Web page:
At every school meeting, I make it a point to tell the team one thing that I have been doing with my son at home that complements his goals at school—for example, learning chores, finishing homework before dinner so that he can have a reward activity after dinner, or scheduling in quiet time with an audiobook that he listens to while reading the print version of the same book. By explaining what I am doing at my end, I earn the respect and support of my son’s many teams.
Negative language or conversational style usually gets a negative response, even if the proposed ideas are reasonable. I’ve had to take a deep breath, count to 50, and come up with a way to state my complaints so that they will be received well. This means that I put my professional relationships ahead of my personal feelings.
I recently attended a PTA meeting where a student-produced video about public speaking behaviors was shown. The video started off well, but quickly degenerated into mocking inappropriate speaking behaviors in a way that resembled autistic behaviors. I was uncomfortable with the video, but I also saw an opening to request something I hadn’t ever requested before: drama instruction for my son.
I contacted the drama teacher and congratulated him on his students’ video production skills. I asked if he had ever considered creating an inclusive performance environment for students with and without disabilities. I offered to help with script-writing and applications for mini-grants. I did not use any negative language in my note. I received an enthusiastic response, and it’s starting to look like my son will audition for the drama club in September.
A few years ago I attended an administrative meeting in which the new food allergy policy was unveiled. The new policy was disappointing, however, the district superintendent made it clear that it was not going to change. Every parent at that meeting was furious. After the meeting, some parents wrote letters to the superintendent and board trustees asking them to change the policy, some complained at their neighborhood schools, but the policy still hasn’t changed. I know a dead horse when I see it.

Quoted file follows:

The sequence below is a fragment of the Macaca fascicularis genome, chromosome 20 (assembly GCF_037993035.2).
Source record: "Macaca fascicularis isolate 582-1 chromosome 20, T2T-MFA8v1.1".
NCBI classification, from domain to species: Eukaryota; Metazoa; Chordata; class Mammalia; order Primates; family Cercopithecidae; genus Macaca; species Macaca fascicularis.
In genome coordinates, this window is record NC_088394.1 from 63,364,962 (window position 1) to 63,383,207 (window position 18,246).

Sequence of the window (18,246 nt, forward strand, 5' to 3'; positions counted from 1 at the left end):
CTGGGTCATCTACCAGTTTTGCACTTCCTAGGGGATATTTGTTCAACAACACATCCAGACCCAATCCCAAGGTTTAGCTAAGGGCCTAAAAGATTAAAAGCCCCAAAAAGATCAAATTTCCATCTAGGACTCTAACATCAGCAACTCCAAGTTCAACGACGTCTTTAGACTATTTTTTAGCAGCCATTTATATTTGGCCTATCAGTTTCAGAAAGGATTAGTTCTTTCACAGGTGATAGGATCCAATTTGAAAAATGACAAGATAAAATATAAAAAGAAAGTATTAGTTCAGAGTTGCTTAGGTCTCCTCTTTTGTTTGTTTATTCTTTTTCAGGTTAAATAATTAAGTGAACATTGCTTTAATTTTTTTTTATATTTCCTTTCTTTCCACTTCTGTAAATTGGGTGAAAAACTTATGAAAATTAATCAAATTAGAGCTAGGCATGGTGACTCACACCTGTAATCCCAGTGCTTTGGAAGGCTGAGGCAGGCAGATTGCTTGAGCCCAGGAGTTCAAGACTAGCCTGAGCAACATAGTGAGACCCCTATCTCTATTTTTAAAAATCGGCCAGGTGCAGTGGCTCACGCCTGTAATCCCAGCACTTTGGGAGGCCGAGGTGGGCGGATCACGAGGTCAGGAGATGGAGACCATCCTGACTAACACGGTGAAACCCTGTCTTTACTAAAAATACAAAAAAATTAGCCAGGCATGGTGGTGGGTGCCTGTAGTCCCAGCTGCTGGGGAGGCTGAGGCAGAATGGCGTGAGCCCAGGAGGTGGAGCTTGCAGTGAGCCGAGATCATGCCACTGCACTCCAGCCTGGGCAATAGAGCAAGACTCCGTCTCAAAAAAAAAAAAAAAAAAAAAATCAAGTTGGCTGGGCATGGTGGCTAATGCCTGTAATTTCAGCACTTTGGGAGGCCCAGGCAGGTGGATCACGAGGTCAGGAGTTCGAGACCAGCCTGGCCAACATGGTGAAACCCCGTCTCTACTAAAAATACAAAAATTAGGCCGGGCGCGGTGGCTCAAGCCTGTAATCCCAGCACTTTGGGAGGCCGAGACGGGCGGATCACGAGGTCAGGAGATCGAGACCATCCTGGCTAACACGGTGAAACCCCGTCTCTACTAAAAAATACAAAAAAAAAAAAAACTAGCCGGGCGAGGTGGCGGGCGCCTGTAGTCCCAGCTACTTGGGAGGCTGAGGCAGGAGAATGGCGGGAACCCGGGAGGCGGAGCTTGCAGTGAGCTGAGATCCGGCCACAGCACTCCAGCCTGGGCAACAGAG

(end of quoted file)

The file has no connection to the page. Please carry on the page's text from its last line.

Having read the entire food allergy policy, I started volunteering to help organize school events to minimize the health risk to my younger son, who has food allergies. I researched food brands for the costume party and the first grade pancake breakfast. I wiped down tables in the library after the staff potluck. Since I could not win the battle at the policy level, I chose instead to raise awareness at a local level.
Recently, I identified a different battle that was winnable. My older son needed his peer-to-peer support group to be more involved with him during lunch and recess. The school policy and my son’s IEP already included the peer-to-peer group as part of his team, but it just wasn’t working the way it should have. I requested and received permission to speak with the peers, and I took half an hour to discuss the best ways to interact with my son. The peers were hungry for information, and now my son has the support he needs during his most vulnerable part of the school day.
Once a year, about two weeks before the IEP, I document all of my questions and concerns and send a copy to the whole team. When a concern comes up during the school year, I immediately write to the staff member most closely involved. Again, I try to phrase my concern in a positive, constructive manner with potential solutions embedded in the message. For example:
Every teacher in the building seemed to notice when I volunteered to help the art teacher with displays around the school. Whenever I was busy stapling projects to bulletin boards in the hallway, I would have mini-conferences with the speech therapist, social worker, music teacher and other staff members who worked with my son. It was well worth my time. Volunteer jobs may be weekly, monthly or yearly, and can fit into almost anyone’s schedule. Being a visible parent reminds the school staff of the role of the home team, even if you only make eye contact for 10 seconds at drop-off or pick-up.
Even if you choke on it.